Southminster Presbyterian Church

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The Unbridled Thrill of Going to Church

Ken Onstot

Scriptures: Psalm 84:1-12; Psalm 42:1-11

            There is a song by Tom Chapin that was very popular among

children at the church I served in Spokane. It was called "Preacher Herman." We never sang it in the church service, but the children loved it in Vacation Bible School. The words went like this:

            Preacher Herman preached a sermon on a sunny day,

            But all that I could think about was going out to play.

            Squirm, fidget, fidget, fidget, scratch, fidget, fidget,


            Squirm, fidget, scratch, fidget, squirm, scratch.

The next verse said,

            Preacher Herman's Sunday sermon stretched on endlessly,

            Till everybody in the church began to feel like me.

  Squirm, fidget, fidget, fidget, scratch, fidget, fidget, fidget,

            Squirm, fidget, scratch, fidget, squirm, scratch.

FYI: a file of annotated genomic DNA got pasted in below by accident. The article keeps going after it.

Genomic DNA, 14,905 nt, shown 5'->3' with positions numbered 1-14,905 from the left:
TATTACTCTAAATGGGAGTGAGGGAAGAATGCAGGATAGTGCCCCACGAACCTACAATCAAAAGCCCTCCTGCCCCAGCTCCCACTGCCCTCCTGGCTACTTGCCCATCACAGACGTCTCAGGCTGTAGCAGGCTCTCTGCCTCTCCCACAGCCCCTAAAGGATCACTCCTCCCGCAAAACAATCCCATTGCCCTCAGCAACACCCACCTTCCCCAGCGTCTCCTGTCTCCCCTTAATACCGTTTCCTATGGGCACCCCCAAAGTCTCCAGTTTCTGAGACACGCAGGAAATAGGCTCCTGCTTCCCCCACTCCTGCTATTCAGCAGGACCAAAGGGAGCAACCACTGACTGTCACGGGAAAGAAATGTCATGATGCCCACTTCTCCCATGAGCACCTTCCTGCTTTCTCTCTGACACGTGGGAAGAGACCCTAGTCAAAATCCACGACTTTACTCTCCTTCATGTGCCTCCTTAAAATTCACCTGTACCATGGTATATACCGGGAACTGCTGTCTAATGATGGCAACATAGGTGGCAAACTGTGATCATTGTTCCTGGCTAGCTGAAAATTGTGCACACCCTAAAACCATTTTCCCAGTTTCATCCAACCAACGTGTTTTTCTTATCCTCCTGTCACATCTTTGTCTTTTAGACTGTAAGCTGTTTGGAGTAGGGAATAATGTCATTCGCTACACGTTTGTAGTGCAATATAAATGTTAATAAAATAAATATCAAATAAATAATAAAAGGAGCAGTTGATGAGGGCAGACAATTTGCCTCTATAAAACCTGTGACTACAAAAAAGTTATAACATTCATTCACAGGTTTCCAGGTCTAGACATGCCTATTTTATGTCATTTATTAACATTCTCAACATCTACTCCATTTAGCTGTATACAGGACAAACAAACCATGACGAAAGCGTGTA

There are several verses to the song, but I will share one more:

            Preacher Herman did not hear the congregation roar,

            "If you don't stop were getting up and going out the door!"

            Stand, fidget, fidget, fidget, sit, fidget, fidget, fidget,

            Stand, fidget, sit, fidget, stand, sit.

It sounds like dog obedience school. This was a favorite song of the children in Vacation Bible School, including my own.

            Now I am sure none of you share those feelings, but in case

you do listen again to Psalm 84. [Slide 1, click 1] Verses 1-2: "How lovely is your dwelling place, O Lord of hosts! My soul longs, indeed it faints for the courts of the Lord." This is talking about going to church.

            The same feelings are expressed in other psalms. [click 2]

Psalm 122, verse 1: "I was glad when they said to me, "Let us go to the house of the Lord." [click 3] Or Psalm 27, verse 4: "One thing I asked of the Lord, that will I seek after: to live in the house of the Lord all the days of my life, to behold the beauty of the Lord, and to inquire in his temple." These people live for going to church.

            Which was not easy to do in those days.  I know that some of

you drive from Federal Way or Bellevue to get to our church, but that is nothing compared to what it took for some in ancient Israel to get to the temple in Jerusalem. During annual pilgrimages people came from as far away as 100 miles traveling on foot. And they probably sang these psalms as they traveled.

            If you look closely at Psalm 84 you will see that it was